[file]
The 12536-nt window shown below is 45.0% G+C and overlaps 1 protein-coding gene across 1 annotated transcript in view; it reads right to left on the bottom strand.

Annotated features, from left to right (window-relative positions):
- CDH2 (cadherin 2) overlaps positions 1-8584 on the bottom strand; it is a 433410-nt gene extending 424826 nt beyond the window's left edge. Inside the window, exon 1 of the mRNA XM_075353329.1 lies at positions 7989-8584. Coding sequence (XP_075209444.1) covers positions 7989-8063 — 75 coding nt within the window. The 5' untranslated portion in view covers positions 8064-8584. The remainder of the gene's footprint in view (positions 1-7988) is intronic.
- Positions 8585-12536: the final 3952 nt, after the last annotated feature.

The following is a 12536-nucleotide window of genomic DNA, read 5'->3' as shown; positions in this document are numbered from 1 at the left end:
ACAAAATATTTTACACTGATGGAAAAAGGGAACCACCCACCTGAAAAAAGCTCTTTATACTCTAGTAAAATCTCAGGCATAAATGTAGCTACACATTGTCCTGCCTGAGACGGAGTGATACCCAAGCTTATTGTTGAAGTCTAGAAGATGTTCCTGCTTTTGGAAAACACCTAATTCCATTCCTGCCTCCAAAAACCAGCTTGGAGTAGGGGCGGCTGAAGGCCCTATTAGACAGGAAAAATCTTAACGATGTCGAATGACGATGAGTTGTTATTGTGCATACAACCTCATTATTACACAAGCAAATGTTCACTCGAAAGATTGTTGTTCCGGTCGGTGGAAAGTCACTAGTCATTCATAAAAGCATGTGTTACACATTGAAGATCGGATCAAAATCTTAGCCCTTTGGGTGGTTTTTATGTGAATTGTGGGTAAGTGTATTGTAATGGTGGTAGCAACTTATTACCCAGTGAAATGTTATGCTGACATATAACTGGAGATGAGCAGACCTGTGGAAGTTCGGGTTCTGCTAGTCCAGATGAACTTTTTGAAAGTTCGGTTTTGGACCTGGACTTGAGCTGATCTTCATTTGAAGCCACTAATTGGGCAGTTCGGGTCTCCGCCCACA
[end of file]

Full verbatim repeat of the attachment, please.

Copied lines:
The 12536-nt window shown below is 45.0% G+C and overlaps 1 protein-coding gene across 1 annotated transcript in view; it reads right to left on the bottom strand.

Annotated features, from left to right (window-relative positions):
- CDH2 (cadherin 2) overlaps positions 1-8584 on the bottom strand; it is a 433410-nt gene extending 424826 nt beyond the window's left edge. Inside the window, exon 1 of the mRNA XM_075353329.1 lies at positions 7989-8584. Coding sequence (XP_075209444.1) covers positions 7989-8063 — 75 coding nt within the window. The 5' untranslated portion in view covers positions 8064-8584. The remainder of the gene's footprint in view (positions 1-7988) is intronic.
- Positions 8585-12536: the final 3952 nt, after the last annotated feature.

The following is a 12536-nucleotide window of genomic DNA, read 5'->3' as shown; positions in this document are numbered from 1 at the left end:
ACAAAATATTTTACACTGATGGAAAAAGGGAACCACCCACCTGAAAAAAGCTCTTTATACTCTAGTAAAATCTCAGGCATAAATGTAGCTACACATTGTCCTGCCTGAGACGGAGTGATACCCAAGCTTATTGTTGAAGTCTAGAAGATGTTCCTGCTTTTGGAAAACACCTAATTCCATTCCTGCCTCCAAAAACCAGCTTGGAGTAGGGGCGGCTGAAGGCCCTATTAGACAGGAAAAATCTTAACGATGTCGAATGACGATGAGTTGTTATTGTGCATACAACCTCATTATTACACAAGCAAATGTTCACTCGAAAGATTGTTGTTCCGGTCGGTGGAAAGTCACTAGTCATTCATAAAAGCATGTGTTACACATTGAAGATCGGATCAAAATCTTAGCCCTTTGGGTGGTTTTTATGTGAATTGTGGGTAAGTGTATTGTAATGGTGGTAGCAACTTATTACCCAGTGAAATGTTATGCTGACATATAACTGGAGATGAGCAGACCTGTGGAAGTTCGGGTTCTGCTAGTCCAGATGAACTTTTTGAAAGTTCGGTTTTGGACCTGGACTTGAGCTGATCTTCATTTGAAGCCACTAATTGGGCAGTTCGGGTCTCCGCCCACA